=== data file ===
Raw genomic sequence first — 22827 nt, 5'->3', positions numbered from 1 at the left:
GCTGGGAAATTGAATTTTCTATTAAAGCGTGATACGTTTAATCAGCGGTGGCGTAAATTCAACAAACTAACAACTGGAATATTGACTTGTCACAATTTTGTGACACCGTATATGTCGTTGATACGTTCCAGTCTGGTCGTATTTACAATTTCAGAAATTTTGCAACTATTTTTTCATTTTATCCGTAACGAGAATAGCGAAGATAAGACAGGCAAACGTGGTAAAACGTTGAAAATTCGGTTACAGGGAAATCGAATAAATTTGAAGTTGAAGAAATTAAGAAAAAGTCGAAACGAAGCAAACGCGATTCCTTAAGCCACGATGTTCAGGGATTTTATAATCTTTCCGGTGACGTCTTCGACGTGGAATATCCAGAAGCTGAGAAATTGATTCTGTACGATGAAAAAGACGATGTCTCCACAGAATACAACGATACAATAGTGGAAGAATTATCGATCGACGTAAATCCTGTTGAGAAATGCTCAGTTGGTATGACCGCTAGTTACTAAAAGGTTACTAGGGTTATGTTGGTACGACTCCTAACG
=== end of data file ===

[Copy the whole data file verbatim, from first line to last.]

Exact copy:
Raw genomic sequence first — 22827 nt, 5'->3', positions numbered from 1 at the left:
GCTGGGAAATTGAATTTTCTATTAAAGCGTGATACGTTTAATCAGCGGTGGCGTAAATTCAACAAACTAACAACTGGAATATTGACTTGTCACAATTTTGTGACACCGTATATGTCGTTGATACGTTCCAGTCTGGTCGTATTTACAATTTCAGAAATTTTGCAACTATTTTTTCATTTTATCCGTAACGAGAATAGCGAAGATAAGACAGGCAAACGTGGTAAAACGTTGAAAATTCGGTTACAGGGAAATCGAATAAATTTGAAGTTGAAGAAATTAAGAAAAAGTCGAAACGAAGCAAACGCGATTCCTTAAGCCACGATGTTCAGGGATTTTATAATCTTTCCGGTGACGTCTTCGACGTGGAATATCCAGAAGCTGAGAAATTGATTCTGTACGATGAAAAAGACGATGTCTCCACAGAATACAACGATACAATAGTGGAAGAATTATCGATCGACGTAAATCCTGTTGAGAAATGCTCAGTTGGTATGACCGCTAGTTACTAAAAGGTTACTAGGGTTATGTTGGTACGACTCCTAACG